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Wait...what?

According to this article, studying ten people for three days is enough to generalize about the behavior and activity level of an entire segment of the fat population.

While I appreciate that the researchers doing the study seem to have reached the same conclusion that every HAES proponent has known for years, it annoys me that Reuters is choosing to frame the results as "big fat fatties are totally lying when they say they have healthy habits!" instead of "habits are better indicators of health than weight or size". Arg.

They should call the article "Ten very obese adults almost completely sedentary." That's some news there.

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GiniLiz April 16th, 2009 | Link | Tap Dancing Fatties

Discussion of this study on the Showmethedata listserv group came with a great email subject line -

"Fat people tap dance like crazy for 8 minutes every day"

Seriously, just look at the numbers! The results showed "participants spent an average of 23 hours and 52 minutes sleeping, lying down or sitting each day. They typically took about 3,700 steps throughout the day."

The mind boggles.

vesta44's picture
vesta44
April 16th, 2009 | Link | 10 people out of how many

10 people out of how many million? 60% of 300 million (roughly) are "overweight/obese" and of those 60% only 4.6% have a BMI over 40 (and of that 4.6%, how many have a BMI over 50?), so let's see now, that 60% is 18 million, and 4.6% of that is 828,000; therefore those 10 people do not a representative sample make, thus major fail. And the activities that don't count as exercise are housecleaning, laundry, yard work, cooking meals, doing dishes - in other words, daily living activities that most of us do every day of the week. I don't know about anyone else, but even as sedentary as I am, I get in more than 3,700 steps a day and I sure as hell spend more than 8 minutes a day doing shit around the house. This study also doesn't take into account that pedometers aren't always accurate when used by fat people (and I know because I used to wear one at work to keep track of how many steps I took during the day and compared what was on the pedometer to what I counted and wrote down every time I had to go to another department to get/deliver work, go to lunch/breaks, and head for the restroom). The pedometer was always on the low side of how many steps I actually took (I usually did 12,000 steps, or thereabouts, and it said I only did about 8,000, so that's a discrepancy of 4,000 steps, or 33%).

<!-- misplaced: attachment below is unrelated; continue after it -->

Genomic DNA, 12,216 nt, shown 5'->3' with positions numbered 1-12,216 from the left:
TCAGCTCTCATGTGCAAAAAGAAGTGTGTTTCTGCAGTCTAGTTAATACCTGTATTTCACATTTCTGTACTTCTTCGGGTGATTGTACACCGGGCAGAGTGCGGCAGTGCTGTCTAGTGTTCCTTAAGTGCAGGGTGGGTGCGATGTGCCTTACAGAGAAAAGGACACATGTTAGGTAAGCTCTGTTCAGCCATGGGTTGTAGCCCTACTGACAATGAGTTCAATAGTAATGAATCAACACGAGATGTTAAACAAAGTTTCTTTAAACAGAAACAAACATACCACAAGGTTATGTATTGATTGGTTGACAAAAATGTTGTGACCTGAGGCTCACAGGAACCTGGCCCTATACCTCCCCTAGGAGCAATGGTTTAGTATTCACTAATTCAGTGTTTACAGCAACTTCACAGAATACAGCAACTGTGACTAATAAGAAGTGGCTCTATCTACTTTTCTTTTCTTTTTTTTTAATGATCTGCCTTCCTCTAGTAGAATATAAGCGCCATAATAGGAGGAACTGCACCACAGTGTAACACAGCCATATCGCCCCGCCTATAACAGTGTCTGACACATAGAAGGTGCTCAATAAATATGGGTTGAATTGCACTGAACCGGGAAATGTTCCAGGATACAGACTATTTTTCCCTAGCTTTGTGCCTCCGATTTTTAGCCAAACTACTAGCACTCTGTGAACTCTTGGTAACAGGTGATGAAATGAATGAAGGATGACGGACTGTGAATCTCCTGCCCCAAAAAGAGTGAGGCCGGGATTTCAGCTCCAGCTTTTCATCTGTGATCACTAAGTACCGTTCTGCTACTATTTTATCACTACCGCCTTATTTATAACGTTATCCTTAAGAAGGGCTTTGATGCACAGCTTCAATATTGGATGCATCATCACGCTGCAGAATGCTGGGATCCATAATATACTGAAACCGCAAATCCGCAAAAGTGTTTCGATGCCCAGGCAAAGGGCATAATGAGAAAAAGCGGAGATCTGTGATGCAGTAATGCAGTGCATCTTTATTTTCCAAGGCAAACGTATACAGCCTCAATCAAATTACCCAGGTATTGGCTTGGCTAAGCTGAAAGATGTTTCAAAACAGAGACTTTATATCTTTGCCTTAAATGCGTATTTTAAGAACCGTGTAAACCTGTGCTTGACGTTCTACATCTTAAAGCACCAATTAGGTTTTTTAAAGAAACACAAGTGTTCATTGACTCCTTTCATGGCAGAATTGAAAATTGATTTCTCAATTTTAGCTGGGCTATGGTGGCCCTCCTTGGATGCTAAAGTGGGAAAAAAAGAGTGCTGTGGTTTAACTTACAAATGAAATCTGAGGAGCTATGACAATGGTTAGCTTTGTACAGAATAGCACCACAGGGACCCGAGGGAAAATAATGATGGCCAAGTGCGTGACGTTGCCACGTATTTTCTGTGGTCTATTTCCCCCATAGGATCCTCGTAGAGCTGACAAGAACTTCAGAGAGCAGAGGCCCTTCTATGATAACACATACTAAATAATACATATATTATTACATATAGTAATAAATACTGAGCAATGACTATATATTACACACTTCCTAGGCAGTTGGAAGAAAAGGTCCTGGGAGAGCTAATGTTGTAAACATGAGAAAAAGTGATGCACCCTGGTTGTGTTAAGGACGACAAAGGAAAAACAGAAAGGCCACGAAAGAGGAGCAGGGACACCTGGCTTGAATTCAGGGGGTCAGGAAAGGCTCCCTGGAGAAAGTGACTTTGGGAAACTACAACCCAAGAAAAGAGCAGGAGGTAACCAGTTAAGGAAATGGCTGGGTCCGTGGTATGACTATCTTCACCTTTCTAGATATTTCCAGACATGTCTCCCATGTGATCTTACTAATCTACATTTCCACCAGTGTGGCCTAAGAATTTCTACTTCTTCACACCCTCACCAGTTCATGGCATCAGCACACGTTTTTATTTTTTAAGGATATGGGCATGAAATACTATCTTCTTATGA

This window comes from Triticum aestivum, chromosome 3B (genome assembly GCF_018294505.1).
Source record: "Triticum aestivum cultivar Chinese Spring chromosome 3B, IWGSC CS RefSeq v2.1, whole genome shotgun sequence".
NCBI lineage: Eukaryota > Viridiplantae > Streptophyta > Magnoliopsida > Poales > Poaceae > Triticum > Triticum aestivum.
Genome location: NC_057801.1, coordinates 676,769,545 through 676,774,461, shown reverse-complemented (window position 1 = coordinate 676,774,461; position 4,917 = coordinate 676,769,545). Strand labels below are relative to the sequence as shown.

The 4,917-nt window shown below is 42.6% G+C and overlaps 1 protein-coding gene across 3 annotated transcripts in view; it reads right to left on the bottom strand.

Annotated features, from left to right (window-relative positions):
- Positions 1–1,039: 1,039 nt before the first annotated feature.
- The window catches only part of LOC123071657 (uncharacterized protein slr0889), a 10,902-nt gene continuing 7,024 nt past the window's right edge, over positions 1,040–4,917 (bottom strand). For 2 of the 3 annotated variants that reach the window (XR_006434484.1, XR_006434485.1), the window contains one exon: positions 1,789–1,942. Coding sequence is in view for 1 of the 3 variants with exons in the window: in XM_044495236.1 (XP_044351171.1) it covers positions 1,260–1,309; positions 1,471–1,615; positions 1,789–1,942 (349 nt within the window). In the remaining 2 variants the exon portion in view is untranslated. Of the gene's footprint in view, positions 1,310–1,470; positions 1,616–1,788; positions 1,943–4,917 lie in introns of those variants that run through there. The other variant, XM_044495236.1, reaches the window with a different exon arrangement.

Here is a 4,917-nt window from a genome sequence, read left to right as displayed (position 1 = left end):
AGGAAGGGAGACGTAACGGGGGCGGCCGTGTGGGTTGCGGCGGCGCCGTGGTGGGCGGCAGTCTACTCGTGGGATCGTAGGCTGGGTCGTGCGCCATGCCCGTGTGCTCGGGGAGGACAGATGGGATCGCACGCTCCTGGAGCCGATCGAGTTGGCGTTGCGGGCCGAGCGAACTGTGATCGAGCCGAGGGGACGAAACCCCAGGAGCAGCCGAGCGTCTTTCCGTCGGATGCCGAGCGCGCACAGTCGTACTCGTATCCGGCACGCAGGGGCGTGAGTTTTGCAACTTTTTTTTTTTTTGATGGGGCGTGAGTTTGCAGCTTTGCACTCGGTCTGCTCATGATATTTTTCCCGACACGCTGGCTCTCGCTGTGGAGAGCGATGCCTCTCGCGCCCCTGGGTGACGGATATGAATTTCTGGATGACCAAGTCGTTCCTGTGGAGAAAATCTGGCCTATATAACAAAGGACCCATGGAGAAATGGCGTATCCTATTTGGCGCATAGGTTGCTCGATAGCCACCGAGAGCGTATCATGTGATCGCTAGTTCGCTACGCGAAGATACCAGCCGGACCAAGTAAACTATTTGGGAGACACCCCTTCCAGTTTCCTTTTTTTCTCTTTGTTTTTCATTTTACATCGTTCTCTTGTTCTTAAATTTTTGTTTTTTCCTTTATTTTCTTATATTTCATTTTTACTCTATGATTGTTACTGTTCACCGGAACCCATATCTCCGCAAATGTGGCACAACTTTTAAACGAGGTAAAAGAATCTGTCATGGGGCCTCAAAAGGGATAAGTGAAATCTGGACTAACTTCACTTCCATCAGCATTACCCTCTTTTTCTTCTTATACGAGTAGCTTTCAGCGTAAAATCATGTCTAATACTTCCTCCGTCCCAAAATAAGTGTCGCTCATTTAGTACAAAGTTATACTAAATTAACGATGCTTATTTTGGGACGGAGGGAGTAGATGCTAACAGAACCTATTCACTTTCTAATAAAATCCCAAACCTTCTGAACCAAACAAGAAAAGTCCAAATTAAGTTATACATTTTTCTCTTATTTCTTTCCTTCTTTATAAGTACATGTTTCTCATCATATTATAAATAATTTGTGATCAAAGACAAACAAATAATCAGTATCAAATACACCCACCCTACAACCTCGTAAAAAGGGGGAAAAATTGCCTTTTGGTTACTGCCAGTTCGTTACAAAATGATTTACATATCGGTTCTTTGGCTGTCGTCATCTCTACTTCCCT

Yeah, this study was very poorly constructed and executed, and the reporting on it is even worse (and why does that not surprise me?).
WLS - Sorry, not my preferred way of dying. *glares at doctor recommending it*

spacedcowgirl April 16th, 2009 | Link | Not to mention they skewed

Yeah, as vesta says, they skewed even that tiny amount of data to a ridiculous degree, especially in terms of how it was reported in the media. Living400lbs has a couple of good posts. Absurd.

Viola's picture
Viola
April 16th, 2009 | Link | OK, I haven't read the

OK, I haven't read the article as I'm afraid I might just annoy myself even further, but another aspect to all of this is that many people, even if they believe in daily exercise, have periods of time where they are more sedentary than others. I might say that in general I exercise, but I know there are days where I am sedentary or eat things that aren't that healthy. For awhile I would log my exercise faithfully and never miss more than a day or two, but when things are stressful, I might end up only exercising 2 days a week, or not doing work out style exercise for a week or two before coming back and doing two weeks and so on. It's not only fat people this happens to, this happens to thin people as well. I've talked to a number of thin people who say they never exercise, and I've talked to plenty who admit to loving certain fast food places or things like Girl Scout cookies. Why would heavy people be singled out?